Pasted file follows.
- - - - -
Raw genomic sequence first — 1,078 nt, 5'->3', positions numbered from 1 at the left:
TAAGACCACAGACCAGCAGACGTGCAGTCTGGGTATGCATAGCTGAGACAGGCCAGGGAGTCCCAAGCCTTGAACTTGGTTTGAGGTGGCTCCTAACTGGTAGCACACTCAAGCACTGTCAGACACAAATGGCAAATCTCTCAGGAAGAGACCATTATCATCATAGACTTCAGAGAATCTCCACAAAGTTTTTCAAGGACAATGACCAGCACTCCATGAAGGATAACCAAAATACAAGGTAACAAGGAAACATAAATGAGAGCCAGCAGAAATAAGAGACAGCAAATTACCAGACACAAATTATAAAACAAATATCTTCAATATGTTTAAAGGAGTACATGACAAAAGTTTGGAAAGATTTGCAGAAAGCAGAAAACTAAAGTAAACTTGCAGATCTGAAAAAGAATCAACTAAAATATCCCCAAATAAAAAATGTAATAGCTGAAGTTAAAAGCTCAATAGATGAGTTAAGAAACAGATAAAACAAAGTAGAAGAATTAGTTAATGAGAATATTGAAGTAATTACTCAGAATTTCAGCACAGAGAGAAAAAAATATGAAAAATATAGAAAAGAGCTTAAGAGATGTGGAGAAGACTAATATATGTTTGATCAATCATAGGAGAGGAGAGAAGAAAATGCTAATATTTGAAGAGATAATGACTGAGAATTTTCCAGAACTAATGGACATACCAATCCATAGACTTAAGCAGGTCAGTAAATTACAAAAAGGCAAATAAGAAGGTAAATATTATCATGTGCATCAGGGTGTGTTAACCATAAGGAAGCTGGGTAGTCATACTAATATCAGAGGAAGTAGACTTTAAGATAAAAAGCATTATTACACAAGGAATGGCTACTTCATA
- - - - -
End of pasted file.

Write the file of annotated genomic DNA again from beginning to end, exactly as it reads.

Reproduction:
Raw genomic sequence first — 1,078 nt, 5'->3', positions numbered from 1 at the left:
TAAGACCACAGACCAGCAGACGTGCAGTCTGGGTATGCATAGCTGAGACAGGCCAGGGAGTCCCAAGCCTTGAACTTGGTTTGAGGTGGCTCCTAACTGGTAGCACACTCAAGCACTGTCAGACACAAATGGCAAATCTCTCAGGAAGAGACCATTATCATCATAGACTTCAGAGAATCTCCACAAAGTTTTTCAAGGACAATGACCAGCACTCCATGAAGGATAACCAAAATACAAGGTAACAAGGAAACATAAATGAGAGCCAGCAGAAATAAGAGACAGCAAATTACCAGACACAAATTATAAAACAAATATCTTCAATATGTTTAAAGGAGTACATGACAAAAGTTTGGAAAGATTTGCAGAAAGCAGAAAACTAAAGTAAACTTGCAGATCTGAAAAAGAATCAACTAAAATATCCCCAAATAAAAAATGTAATAGCTGAAGTTAAAAGCTCAATAGATGAGTTAAGAAACAGATAAAACAAAGTAGAAGAATTAGTTAATGAGAATATTGAAGTAATTACTCAGAATTTCAGCACAGAGAGAAAAAAATATGAAAAATATAGAAAAGAGCTTAAGAGATGTGGAGAAGACTAATATATGTTTGATCAATCATAGGAGAGGAGAGAAGAAAATGCTAATATTTGAAGAGATAATGACTGAGAATTTTCCAGAACTAATGGACATACCAATCCATAGACTTAAGCAGGTCAGTAAATTACAAAAAGGCAAATAAGAAGGTAAATATTATCATGTGCATCAGGGTGTGTTAACCATAAGGAAGCTGGGTAGTCATACTAATATCAGAGGAAGTAGACTTTAAGATAAAAAGCATTATTACACAAGGAATGGCTACTTCATA